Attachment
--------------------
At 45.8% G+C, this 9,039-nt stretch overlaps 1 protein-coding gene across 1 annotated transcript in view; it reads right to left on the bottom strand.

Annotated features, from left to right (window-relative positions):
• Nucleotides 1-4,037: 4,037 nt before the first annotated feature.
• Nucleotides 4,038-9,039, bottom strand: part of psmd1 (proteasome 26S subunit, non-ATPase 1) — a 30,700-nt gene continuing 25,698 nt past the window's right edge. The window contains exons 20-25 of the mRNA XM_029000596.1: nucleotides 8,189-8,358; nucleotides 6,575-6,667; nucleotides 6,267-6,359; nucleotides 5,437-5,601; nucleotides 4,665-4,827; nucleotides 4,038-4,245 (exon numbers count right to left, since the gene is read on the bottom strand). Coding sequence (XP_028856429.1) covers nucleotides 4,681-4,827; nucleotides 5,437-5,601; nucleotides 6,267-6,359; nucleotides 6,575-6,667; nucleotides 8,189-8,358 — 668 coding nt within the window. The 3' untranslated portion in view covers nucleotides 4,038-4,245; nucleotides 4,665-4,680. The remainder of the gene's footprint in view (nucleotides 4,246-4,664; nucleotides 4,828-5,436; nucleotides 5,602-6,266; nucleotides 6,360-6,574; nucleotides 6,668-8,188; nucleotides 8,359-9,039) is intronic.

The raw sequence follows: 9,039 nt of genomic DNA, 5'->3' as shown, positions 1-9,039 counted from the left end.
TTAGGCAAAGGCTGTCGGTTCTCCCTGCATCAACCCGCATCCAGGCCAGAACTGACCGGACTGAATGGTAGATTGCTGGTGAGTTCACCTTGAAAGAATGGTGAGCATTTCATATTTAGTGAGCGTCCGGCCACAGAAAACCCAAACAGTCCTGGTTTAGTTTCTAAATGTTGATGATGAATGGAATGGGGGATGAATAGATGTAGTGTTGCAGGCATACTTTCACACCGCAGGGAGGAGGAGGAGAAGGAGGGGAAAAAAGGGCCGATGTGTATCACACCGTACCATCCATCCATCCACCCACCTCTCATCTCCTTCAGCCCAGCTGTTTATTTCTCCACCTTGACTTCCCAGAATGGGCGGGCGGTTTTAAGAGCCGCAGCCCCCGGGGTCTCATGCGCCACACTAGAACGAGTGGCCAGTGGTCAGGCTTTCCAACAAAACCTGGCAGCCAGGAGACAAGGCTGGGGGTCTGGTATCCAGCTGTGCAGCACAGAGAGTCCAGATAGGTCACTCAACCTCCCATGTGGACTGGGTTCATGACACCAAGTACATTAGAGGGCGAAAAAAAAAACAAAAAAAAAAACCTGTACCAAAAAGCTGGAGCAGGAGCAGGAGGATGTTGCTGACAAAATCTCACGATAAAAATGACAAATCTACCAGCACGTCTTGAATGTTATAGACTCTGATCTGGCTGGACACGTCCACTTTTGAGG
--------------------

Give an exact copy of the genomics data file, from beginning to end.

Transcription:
At 45.8% G+C, this 9,039-nt stretch overlaps 1 protein-coding gene across 1 annotated transcript in view; it reads right to left on the bottom strand.

Annotated features, from left to right (window-relative positions):
• Nucleotides 1-4,037: 4,037 nt before the first annotated feature.
• Nucleotides 4,038-9,039, bottom strand: part of psmd1 (proteasome 26S subunit, non-ATPase 1) — a 30,700-nt gene continuing 25,698 nt past the window's right edge. The window contains exons 20-25 of the mRNA XM_029000596.1: nucleotides 8,189-8,358; nucleotides 6,575-6,667; nucleotides 6,267-6,359; nucleotides 5,437-5,601; nucleotides 4,665-4,827; nucleotides 4,038-4,245 (exon numbers count right to left, since the gene is read on the bottom strand). Coding sequence (XP_028856429.1) covers nucleotides 4,681-4,827; nucleotides 5,437-5,601; nucleotides 6,267-6,359; nucleotides 6,575-6,667; nucleotides 8,189-8,358 — 668 coding nt within the window. The 3' untranslated portion in view covers nucleotides 4,038-4,245; nucleotides 4,665-4,680. The remainder of the gene's footprint in view (nucleotides 4,246-4,664; nucleotides 4,828-5,436; nucleotides 5,602-6,266; nucleotides 6,360-6,574; nucleotides 6,668-8,188; nucleotides 8,359-9,039) is intronic.

The raw sequence follows: 9,039 nt of genomic DNA, 5'->3' as shown, positions 1-9,039 counted from the left end.
TTAGGCAAAGGCTGTCGGTTCTCCCTGCATCAACCCGCATCCAGGCCAGAACTGACCGGACTGAATGGTAGATTGCTGGTGAGTTCACCTTGAAAGAATGGTGAGCATTTCATATTTAGTGAGCGTCCGGCCACAGAAAACCCAAACAGTCCTGGTTTAGTTTCTAAATGTTGATGATGAATGGAATGGGGGATGAATAGATGTAGTGTTGCAGGCATACTTTCACACCGCAGGGAGGAGGAGGAGAAGGAGGGGAAAAAAGGGCCGATGTGTATCACACCGTACCATCCATCCATCCACCCACCTCTCATCTCCTTCAGCCCAGCTGTTTATTTCTCCACCTTGACTTCCCAGAATGGGCGGGCGGTTTTAAGAGCCGCAGCCCCCGGGGTCTCATGCGCCACACTAGAACGAGTGGCCAGTGGTCAGGCTTTCCAACAAAACCTGGCAGCCAGGAGACAAGGCTGGGGGTCTGGTATCCAGCTGTGCAGCACAGAGAGTCCAGATAGGTCACTCAACCTCCCATGTGGACTGGGTTCATGACACCAAGTACATTAGAGGGCGAAAAAAAAAACAAAAAAAAAAACCTGTACCAAAAAGCTGGAGCAGGAGCAGGAGGATGTTGCTGACAAAATCTCACGATAAAAATGACAAATCTACCAGCACGTCTTGAATGTTATAGACTCTGATCTGGCTGGACACGTCCACTTTTGAGG